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I love police procedurals, especially those featuring female detectives and written by female authors. A couple of my favorite recent books in this vein have included Long Bright River by Liz Moore, and And Now She’s Gone by Rachel Howzell Hall.

So I was very excited to try The Fields by Erin Young. This book, about Riley Fisher, the new head of investigations in the Black Hawk County Sheriff’s office, also reminded me a bit of Mare of Easttown, a recent HBO show about a female detective in small Pennsylvania town.

I loved Riley. I was instantly gripped when the discovery of a body of a childhood friend sent her spiraling back to a traumatic event from her past. Another plus for me? The small town Midwestern setting (most of my family hails from the Midwest). I found the mystery suspenseful and the writing well-done and evocative.

Two things to keep in mind if you’re deciding whether to try this. First, it’s pretty high on the graphic violence and also high on the blood and gore. (I’m a little squeamish, so this was a bit of a sticking point for me, but I did okay.)

Second, the book had a strong political bent, looking at things like the far reach of big agriculture and the sinister side of genetic engineering. This was interesting to me … to a point. But for me, this aspect of the story cast too large a shadow over the entire book.

The overall vibe of the book was definitely a bit Long Bright River, for the small town procedural vibe and excellent writing. The Fields also reminded me of another favorite female crime fiction writer, Karin Slaughter. Her books are often tough reads and tackle difficult topics (like violence against women) with a political slant.

If you’re good with gore and are interested in the geopolitical side of farming, you should definitely give The Fields a try!

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This novel is about corruption and murder set against the backdrop of Iowa’s agricultural industry.

What I loved:
Riley’s POV was by far my favorite, especially as we got the learn more about her ties to the missing/murdered women. Hints were added to entice the reader to await the next case to challenge. Who doesn't love a thriller that they can't predict the ending? I loved the ending.

What I didn't love:
There is a large cast of characters and I had problems keeping track of who is who and how they fit into the plot. I feel like I was not really into any of the characters or feel personally connected to them. The death scenes are very graphic.

All things considered, unfortunately this was not one of my favorites. My full review and picture/post can be seen on my blog @homebodyreads

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THE FILEDS (Riley Fisher Book #1) by Erin Young is a gritty, dark, and intense start to a new police procedural crime thriller series featuring a rural American female police sergeant as the protagonist. This is a hunt for a serial killer and the author does not shy away from explicit crime scene descriptions which is fine for an ID and true crime lover as myself, but may be too graphic for some.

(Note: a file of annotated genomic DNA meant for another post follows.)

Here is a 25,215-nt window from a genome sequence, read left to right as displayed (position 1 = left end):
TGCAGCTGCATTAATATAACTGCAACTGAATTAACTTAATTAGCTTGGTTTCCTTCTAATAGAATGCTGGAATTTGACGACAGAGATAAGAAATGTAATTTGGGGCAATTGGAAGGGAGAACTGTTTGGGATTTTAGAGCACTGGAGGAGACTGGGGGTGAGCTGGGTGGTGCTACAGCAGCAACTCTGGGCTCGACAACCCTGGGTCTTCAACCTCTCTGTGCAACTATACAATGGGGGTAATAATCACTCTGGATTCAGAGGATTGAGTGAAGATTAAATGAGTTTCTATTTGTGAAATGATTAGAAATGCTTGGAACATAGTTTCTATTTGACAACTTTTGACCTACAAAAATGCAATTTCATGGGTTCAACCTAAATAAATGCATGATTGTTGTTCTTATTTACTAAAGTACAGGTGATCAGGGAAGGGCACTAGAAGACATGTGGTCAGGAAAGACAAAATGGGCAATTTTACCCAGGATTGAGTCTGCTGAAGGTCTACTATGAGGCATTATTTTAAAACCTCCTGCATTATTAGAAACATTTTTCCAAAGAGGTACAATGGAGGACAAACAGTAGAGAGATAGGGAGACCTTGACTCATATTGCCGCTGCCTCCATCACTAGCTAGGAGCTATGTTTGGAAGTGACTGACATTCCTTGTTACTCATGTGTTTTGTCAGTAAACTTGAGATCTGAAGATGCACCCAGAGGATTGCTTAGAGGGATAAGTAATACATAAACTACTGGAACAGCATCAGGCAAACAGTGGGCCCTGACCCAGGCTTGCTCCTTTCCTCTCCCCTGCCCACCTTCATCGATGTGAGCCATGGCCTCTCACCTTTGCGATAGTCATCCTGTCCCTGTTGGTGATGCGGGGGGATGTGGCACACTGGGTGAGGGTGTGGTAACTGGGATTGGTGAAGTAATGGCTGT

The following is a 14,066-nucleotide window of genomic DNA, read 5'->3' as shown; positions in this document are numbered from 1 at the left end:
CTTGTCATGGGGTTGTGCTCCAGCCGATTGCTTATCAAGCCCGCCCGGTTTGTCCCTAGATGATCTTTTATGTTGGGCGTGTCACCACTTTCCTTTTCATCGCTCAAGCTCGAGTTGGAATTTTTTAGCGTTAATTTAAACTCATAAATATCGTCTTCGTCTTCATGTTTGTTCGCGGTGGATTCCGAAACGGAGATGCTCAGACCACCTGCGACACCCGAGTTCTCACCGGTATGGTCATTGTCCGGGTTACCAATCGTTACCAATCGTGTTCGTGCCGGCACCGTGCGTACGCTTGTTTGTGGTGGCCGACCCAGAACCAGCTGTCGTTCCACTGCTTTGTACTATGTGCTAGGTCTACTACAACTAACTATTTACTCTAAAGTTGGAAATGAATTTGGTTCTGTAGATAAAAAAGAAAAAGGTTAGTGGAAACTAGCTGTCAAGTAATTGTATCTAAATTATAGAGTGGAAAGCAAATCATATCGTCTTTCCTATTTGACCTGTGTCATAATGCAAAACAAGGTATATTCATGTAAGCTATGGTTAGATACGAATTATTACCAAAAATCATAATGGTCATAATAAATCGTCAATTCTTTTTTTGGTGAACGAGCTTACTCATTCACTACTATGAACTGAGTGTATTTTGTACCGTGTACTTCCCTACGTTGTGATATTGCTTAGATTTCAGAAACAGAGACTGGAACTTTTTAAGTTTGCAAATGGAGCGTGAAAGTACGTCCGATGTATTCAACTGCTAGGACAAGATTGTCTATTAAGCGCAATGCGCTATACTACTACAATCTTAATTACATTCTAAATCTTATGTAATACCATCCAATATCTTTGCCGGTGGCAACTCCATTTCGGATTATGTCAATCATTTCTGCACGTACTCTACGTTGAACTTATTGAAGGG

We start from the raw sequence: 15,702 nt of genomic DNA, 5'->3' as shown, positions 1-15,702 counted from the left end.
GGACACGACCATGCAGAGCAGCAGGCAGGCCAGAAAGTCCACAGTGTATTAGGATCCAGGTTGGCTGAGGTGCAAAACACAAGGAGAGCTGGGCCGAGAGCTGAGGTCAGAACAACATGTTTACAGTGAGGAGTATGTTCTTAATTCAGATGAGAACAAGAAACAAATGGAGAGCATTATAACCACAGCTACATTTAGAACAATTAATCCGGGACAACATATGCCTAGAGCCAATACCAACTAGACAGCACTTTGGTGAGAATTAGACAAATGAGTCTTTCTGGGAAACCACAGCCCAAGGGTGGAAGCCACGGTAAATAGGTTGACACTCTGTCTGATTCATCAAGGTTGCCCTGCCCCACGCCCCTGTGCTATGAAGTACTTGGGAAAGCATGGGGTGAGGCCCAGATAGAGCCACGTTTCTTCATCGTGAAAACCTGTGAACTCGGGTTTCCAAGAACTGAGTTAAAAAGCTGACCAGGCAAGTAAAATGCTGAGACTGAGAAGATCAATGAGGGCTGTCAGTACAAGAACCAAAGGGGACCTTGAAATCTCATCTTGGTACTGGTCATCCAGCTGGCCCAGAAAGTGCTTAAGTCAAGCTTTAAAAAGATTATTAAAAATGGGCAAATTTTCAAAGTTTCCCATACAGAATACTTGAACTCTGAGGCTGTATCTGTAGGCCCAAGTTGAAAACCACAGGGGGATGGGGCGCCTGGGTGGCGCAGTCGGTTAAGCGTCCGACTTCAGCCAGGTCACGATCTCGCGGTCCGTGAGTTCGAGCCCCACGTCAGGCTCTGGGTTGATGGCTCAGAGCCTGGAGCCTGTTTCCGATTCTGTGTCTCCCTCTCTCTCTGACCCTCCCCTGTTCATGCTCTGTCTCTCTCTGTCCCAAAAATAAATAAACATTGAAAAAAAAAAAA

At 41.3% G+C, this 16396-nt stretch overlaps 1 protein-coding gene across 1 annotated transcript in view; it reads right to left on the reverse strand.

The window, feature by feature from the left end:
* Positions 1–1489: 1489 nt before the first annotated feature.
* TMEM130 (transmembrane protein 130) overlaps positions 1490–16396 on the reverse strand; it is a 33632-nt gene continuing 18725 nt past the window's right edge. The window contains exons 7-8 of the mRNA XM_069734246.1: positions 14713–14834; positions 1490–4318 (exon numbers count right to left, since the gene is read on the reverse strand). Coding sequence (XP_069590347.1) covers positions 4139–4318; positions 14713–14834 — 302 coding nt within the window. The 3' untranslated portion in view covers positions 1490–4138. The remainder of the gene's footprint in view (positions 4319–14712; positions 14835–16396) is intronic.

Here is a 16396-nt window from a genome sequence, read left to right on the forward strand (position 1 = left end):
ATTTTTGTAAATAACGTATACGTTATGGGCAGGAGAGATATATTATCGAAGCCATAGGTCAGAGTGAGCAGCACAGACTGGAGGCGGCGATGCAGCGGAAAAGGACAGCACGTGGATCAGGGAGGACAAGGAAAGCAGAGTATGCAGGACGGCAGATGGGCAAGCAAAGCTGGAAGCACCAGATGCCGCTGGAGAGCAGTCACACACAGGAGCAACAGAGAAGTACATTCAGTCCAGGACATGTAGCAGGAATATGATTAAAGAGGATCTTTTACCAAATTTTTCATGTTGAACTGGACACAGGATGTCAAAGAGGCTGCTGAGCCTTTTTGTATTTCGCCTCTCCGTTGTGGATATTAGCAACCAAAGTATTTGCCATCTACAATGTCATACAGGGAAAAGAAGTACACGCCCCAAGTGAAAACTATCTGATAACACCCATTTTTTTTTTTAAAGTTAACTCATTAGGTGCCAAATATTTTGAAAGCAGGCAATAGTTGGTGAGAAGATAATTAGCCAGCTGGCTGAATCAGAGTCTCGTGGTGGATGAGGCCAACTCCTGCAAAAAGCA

Newly promoted Sergeant Riley Fisher is to lead the Black Hawk, Iowa Sheriff’s Office Field Investigations Unit. A young woman is horrifically murdered and is found in a cornfield. When Riley arrives to investigate, she is shocked to discover the victim was a childhood friend.

As the investigation continues, so does the body count and the connection to Riley’s own dark past.

I really loved Riley and am very glad this is a series because there is still so much more I want to know about her. All the secondary characters are interesting and fully fleshed. I felt the police procedural plot was made more realistic with the missteps along the way instead of the usual step-by-step perfect investigation. The inclusion of government corruption and Big Ag interwoven throughout sometimes slowed the pace for me, but it was thought provoking. I will be interested to see where the author takes these characters in the future.

Overall, a strong start to a new police procedural crime thriller series with an intriguing new protagonist.

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The Fields started out strong; however, as the book went on it seemed to lose direction a bit by trying to cover too much ground plot wise. I did feel like the writing was good and look forward to seeing what this author puts out in the future. Thank you to NetGalley for the opportunity to read and review.

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This one wasn’t for me but I did share a spotlight as part of the blog tour and appreciate the chance to do that!